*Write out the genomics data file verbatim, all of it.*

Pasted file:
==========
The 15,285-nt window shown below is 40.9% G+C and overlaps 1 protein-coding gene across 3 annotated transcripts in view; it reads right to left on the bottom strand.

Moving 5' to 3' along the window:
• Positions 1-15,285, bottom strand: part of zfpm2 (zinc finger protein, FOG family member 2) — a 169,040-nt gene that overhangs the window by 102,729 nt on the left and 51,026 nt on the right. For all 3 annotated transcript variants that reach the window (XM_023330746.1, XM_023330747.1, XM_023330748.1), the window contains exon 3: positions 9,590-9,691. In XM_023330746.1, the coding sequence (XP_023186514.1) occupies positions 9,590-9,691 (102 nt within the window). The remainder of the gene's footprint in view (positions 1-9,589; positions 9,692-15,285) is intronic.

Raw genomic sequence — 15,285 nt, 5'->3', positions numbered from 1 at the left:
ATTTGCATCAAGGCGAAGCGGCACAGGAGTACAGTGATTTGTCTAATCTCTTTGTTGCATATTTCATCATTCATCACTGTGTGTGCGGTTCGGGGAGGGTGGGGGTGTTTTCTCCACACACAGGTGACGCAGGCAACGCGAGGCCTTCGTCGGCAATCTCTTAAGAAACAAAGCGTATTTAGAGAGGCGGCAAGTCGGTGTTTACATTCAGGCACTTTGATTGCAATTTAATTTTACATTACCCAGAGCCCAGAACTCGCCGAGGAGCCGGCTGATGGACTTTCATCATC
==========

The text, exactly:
The 15,285-nt window shown below is 40.9% G+C and overlaps 1 protein-coding gene across 3 annotated transcripts in view; it reads right to left on the bottom strand.

Moving 5' to 3' along the window:
• Positions 1-15,285, bottom strand: part of zfpm2 (zinc finger protein, FOG family member 2) — a 169,040-nt gene that overhangs the window by 102,729 nt on the left and 51,026 nt on the right. For all 3 annotated transcript variants that reach the window (XM_023330746.1, XM_023330747.1, XM_023330748.1), the window contains exon 3: positions 9,590-9,691. In XM_023330746.1, the coding sequence (XP_023186514.1) occupies positions 9,590-9,691 (102 nt within the window). The remainder of the gene's footprint in view (positions 1-9,589; positions 9,692-15,285) is intronic.

Raw genomic sequence — 15,285 nt, 5'->3', positions numbered from 1 at the left:
ATTTGCATCAAGGCGAAGCGGCACAGGAGTACAGTGATTTGTCTAATCTCTTTGTTGCATATTTCATCATTCATCACTGTGTGTGCGGTTCGGGGAGGGTGGGGGTGTTTTCTCCACACACAGGTGACGCAGGCAACGCGAGGCCTTCGTCGGCAATCTCTTAAGAAACAAAGCGTATTTAGAGAGGCGGCAAGTCGGTGTTTACATTCAGGCACTTTGATTGCAATTTAATTTTACATTACCCAGAGCCCAGAACTCGCCGAGGAGCCGGCTGATGGACTTTCATCATC